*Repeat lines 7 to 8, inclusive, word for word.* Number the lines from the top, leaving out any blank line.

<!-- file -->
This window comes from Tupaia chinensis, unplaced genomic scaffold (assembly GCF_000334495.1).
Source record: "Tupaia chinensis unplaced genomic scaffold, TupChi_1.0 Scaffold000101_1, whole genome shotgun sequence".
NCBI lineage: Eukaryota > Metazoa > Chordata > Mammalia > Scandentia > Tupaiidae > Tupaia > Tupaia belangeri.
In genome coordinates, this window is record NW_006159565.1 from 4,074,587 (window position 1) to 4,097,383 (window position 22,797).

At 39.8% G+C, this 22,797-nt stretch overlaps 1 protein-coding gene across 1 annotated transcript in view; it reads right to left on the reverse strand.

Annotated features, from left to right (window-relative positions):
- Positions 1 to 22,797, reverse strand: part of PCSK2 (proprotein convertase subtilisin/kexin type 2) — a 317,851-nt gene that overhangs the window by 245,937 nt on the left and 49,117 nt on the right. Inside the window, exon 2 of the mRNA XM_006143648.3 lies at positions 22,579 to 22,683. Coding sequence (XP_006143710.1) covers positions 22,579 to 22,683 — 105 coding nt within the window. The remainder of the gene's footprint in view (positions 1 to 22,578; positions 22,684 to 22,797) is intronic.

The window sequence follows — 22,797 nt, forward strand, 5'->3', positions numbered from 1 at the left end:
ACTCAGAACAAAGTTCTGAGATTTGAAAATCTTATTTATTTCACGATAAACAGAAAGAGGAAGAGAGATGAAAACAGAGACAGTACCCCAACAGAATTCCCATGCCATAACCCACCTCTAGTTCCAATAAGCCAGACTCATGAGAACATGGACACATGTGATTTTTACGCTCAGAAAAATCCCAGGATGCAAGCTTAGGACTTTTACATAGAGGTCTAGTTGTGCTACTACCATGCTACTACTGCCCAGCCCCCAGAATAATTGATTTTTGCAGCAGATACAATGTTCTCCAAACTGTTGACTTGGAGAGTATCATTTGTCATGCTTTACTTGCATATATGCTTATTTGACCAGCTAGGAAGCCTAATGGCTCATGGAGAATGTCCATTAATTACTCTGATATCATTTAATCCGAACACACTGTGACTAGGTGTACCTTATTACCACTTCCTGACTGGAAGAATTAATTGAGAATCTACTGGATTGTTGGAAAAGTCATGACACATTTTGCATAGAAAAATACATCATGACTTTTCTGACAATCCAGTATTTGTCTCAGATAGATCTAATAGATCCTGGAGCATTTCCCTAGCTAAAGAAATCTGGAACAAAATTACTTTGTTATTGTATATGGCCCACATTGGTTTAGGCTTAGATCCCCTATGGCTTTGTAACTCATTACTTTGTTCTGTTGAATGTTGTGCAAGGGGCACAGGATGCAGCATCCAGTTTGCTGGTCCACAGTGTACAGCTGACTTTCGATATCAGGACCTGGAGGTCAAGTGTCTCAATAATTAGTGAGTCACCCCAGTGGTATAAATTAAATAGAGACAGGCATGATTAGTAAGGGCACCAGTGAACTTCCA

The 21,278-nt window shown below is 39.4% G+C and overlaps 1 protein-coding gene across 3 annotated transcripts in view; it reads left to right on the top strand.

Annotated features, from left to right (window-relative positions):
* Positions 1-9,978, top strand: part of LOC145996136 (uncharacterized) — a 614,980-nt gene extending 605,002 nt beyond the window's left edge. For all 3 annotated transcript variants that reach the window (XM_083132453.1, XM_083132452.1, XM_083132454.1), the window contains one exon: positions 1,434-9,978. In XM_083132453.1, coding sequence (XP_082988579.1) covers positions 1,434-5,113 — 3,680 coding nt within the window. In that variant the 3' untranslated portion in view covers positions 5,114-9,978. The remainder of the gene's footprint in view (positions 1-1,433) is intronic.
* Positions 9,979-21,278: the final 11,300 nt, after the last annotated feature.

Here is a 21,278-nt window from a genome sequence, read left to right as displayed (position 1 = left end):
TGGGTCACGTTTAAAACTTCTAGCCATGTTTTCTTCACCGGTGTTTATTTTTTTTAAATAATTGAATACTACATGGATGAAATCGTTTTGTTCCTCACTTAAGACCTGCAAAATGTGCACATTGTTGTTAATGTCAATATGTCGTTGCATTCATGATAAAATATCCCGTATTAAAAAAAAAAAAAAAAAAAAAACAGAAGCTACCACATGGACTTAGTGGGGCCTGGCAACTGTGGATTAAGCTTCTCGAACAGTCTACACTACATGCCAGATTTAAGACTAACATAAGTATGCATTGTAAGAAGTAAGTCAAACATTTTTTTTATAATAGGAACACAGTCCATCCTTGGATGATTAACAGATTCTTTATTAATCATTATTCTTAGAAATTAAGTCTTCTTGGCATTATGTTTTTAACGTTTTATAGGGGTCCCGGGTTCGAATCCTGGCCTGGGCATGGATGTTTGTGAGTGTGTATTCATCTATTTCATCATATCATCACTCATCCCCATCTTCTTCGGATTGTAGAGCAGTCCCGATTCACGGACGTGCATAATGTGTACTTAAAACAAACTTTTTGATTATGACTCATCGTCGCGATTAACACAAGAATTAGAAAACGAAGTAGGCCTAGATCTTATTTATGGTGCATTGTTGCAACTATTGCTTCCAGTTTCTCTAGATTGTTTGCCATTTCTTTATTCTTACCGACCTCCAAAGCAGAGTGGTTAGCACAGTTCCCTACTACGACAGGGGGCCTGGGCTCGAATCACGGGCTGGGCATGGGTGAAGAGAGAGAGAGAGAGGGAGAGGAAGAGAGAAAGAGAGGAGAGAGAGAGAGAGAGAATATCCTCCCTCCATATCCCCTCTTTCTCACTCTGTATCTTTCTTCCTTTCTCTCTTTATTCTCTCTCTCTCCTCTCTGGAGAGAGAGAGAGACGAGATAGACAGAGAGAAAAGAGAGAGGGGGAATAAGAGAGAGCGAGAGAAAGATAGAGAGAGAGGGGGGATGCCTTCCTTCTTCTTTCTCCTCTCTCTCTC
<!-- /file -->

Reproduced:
- Positions 1 to 22,797, reverse strand: part of PCSK2 (proprotein convertase subtilisin/kexin type 2) — a 317,851-nt gene that overhangs the window by 245,937 nt on the left and 49,117 nt on the right. Inside the window, exon 2 of the mRNA XM_006143648.3 lies at positions 22,579 to 22,683. Coding sequence (XP_006143710.1) covers positions 22,579 to 22,683 — 105 coding nt within the window. The remainder of the gene's footprint in view (positions 1 to 22,578; positions 22,684 to 22,797) is intronic.

The window sequence follows — 22,797 nt, forward strand, 5'->3', positions numbered from 1 at the left end: